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of itself appear sufficient to have caused death. The itself; this money value being in many cases merely charge that A. did 'steal, take, and carry away,' omit- nominal. ting ‘feloniously,' has several times occurred, and has It was not until the year 1699 that any improvealways been held fatal; and so in bigamy, the accusa- ment whatever began to be effected in the matter of tion that B. feloniously married one C., his former indictments. An act then passed which made it comwife D. being then alive, was held altogether insuf- pulsory on the clerk of the crown, when any indictficient, the proper form being, that B., “with force and ment was found defective in form, to draw a fresh arms, feloniously married one C., his former wife being instrument without any fee, or, in default, to forfeit still alive,' &c.

L.5 and costs. This, although it imposed a salutary But above all, the value of the thing stolen in check upon the carelessness of officials employed in larceny, and of the instrument which caused the death the drawing up of such documents, did nothing at in homicide, were always required to be stated. In all towards providing for their amendment of defects larceny, because if the value amounted to twelve pence, discovered in them. In 1731, an important act was the crime was grand larceny; if under that sum, petty passed, which entirely abolished the use of Latin in larceny-two crimes which, in olden times, were very law proceedings, and provided that all such, indictdifferently punished, the former incurring the punishi- ments included, should for the future be in English. ment of death; the latter, of whipping and imprison- In 1827, a further and a grand improvement was ment only. In homicide, the value was required in made by the legislature enacting, that merely formal consequence of the existence, until a few years back, errors in indictments should not invalidate them, but of the laws relating to deodands, about which very upon exceptions being taken, such should be amend. curious subject we must say a few words.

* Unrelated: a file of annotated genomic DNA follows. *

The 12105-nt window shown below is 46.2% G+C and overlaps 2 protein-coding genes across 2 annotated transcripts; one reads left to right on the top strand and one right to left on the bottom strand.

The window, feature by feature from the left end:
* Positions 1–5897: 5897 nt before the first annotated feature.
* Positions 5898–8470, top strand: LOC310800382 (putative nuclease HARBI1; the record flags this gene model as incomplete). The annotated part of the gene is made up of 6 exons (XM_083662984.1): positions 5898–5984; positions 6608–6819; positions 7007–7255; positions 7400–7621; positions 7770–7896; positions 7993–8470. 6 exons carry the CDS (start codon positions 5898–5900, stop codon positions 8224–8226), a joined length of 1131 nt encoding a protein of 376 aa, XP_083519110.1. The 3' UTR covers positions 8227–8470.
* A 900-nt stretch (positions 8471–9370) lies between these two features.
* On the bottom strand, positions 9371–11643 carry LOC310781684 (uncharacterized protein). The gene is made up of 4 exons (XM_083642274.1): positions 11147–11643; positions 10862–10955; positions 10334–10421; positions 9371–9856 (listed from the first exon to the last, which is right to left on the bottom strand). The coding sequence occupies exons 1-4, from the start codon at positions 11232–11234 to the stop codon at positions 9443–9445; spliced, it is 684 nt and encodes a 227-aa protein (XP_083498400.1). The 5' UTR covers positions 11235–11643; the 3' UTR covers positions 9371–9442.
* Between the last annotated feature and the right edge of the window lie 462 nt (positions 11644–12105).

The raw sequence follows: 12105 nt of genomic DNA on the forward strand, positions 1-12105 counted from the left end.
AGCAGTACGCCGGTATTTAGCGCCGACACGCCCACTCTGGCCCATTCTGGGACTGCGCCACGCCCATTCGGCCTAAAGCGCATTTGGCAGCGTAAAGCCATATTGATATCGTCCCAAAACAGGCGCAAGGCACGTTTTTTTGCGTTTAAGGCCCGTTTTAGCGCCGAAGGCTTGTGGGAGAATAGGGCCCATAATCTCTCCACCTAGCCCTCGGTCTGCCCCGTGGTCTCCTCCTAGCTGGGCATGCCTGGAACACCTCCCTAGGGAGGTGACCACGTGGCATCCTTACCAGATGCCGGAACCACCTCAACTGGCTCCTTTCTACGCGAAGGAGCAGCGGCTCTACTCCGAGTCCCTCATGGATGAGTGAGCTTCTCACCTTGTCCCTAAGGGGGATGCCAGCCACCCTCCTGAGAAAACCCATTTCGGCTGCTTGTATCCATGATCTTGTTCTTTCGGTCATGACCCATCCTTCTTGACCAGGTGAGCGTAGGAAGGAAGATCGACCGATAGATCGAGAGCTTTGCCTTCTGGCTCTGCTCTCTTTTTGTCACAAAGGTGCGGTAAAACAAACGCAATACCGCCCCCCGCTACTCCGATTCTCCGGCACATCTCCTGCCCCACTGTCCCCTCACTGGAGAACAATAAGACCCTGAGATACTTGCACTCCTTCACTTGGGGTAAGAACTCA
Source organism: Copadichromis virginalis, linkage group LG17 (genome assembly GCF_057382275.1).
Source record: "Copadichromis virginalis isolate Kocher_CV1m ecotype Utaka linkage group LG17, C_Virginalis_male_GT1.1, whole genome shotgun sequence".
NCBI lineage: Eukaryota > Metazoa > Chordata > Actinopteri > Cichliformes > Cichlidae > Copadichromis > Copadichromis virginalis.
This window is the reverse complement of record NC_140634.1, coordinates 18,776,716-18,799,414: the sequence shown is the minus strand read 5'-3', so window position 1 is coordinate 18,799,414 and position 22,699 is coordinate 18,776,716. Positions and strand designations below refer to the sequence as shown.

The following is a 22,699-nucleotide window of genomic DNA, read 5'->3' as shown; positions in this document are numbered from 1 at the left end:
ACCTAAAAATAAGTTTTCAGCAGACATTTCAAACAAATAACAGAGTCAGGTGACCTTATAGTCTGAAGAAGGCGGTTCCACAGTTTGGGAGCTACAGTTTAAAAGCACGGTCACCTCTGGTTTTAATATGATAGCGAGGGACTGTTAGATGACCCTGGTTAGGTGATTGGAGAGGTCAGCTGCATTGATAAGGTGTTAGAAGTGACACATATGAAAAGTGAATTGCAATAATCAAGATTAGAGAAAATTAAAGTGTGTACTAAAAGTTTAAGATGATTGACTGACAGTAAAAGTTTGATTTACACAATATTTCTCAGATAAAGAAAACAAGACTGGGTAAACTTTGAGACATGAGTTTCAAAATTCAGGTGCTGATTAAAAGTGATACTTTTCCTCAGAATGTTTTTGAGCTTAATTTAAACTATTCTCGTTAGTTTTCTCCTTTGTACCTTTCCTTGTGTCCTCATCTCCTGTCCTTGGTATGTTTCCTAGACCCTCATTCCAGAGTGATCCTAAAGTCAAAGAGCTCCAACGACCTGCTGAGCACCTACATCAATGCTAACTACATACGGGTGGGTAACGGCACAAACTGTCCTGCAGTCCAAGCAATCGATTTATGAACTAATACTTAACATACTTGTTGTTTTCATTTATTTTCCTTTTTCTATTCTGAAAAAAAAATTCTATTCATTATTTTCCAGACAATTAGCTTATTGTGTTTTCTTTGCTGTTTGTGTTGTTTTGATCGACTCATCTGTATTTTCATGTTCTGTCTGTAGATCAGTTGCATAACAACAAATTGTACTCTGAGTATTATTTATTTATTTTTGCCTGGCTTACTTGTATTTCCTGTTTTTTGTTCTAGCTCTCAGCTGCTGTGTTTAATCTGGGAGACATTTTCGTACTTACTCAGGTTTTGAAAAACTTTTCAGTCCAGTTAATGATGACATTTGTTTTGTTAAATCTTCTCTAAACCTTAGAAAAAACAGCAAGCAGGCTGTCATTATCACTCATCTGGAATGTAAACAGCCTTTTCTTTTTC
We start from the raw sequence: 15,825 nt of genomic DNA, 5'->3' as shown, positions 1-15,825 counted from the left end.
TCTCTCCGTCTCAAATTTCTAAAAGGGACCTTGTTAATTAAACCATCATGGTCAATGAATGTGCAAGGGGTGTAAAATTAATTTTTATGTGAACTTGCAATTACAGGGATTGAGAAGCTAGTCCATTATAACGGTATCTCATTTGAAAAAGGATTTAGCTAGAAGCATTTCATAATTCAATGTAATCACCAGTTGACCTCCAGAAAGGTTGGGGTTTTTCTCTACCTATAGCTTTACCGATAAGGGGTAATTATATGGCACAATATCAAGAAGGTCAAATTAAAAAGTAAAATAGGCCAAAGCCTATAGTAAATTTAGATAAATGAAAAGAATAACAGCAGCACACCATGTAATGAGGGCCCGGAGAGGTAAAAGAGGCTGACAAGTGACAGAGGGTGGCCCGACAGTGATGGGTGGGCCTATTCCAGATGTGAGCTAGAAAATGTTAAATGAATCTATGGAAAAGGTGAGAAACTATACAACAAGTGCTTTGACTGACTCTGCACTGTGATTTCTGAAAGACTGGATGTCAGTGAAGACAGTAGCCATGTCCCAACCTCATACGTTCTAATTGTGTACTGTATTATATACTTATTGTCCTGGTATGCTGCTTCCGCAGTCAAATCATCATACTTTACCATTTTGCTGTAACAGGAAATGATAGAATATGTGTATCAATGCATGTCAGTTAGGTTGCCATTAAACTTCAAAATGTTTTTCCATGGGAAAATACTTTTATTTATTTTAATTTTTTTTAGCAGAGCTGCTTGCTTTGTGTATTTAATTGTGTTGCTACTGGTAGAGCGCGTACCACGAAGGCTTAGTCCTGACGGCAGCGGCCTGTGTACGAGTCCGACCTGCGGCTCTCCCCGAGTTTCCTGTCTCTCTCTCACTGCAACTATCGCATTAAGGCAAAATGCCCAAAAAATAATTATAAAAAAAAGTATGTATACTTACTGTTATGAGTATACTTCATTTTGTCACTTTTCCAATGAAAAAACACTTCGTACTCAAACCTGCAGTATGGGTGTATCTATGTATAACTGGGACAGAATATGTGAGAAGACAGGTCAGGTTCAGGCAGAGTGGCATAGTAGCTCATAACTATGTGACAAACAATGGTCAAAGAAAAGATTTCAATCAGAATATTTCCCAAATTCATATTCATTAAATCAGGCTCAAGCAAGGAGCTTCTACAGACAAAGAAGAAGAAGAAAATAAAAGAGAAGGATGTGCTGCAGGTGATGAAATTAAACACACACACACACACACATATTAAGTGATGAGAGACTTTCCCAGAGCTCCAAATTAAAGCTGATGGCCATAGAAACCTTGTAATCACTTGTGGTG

able by the judge on the trial. Still, however, all the According to ancient custom, whatever chattel was long legal phraseology was retained, and regarded with the immediate occasion of the death of any reasonable as much jealousy as ever; and it was not until her creature, became forfeited to holy church, and was present majesty had been fourteen years upon the applied, before the Reformation, towards obtaining throne, that the coup de grace was given to these masses for the deceased's soul, just as was the apparel fearfully long-winded and complex instruments. of every stranger found dead, and subsequently was It would be wearying to writer as well as to reader distributed in alms by the king's high almoner.

to attempt to set forth, in any regular order, the vast These forfeited articles were called deodands, from improvements which the last statute introduced into Deo-dandum (to be given to God); and Britton tells us, these documents; we cannot better inform the reader's in his Pleas of the Crown, that the intention of the for- mind upon the subject, and at the same time illustrate feiture was, that nothing which was the immediate how useless forms and unnecessary phraseology may cause of so awful an event as the death of a reasonable be got rid of, when any one is bold enough to set creature, should seem to go unpunished; but this heartily at work upon the subject of their reformation, assertion of the early lawyer has been much disputed, than by setting forth the two forms of indictment for the law allowed no deodand upon the death of an respectively used before and after the passing of such infant under years of discretion; thus favouring the statute. idea that the intention of these forfeitures was simply We will suppose that a certain John Smith, being to procure the means of conducting a religious cere- angry with a woman, Frances Bolt, throws a candlemony after the death, and for the benefit of the soul of stick at, and kills her. the deceased; for no mass or other purgation was Now, the old form of indictment against John Smith necessary upon the death of an infant.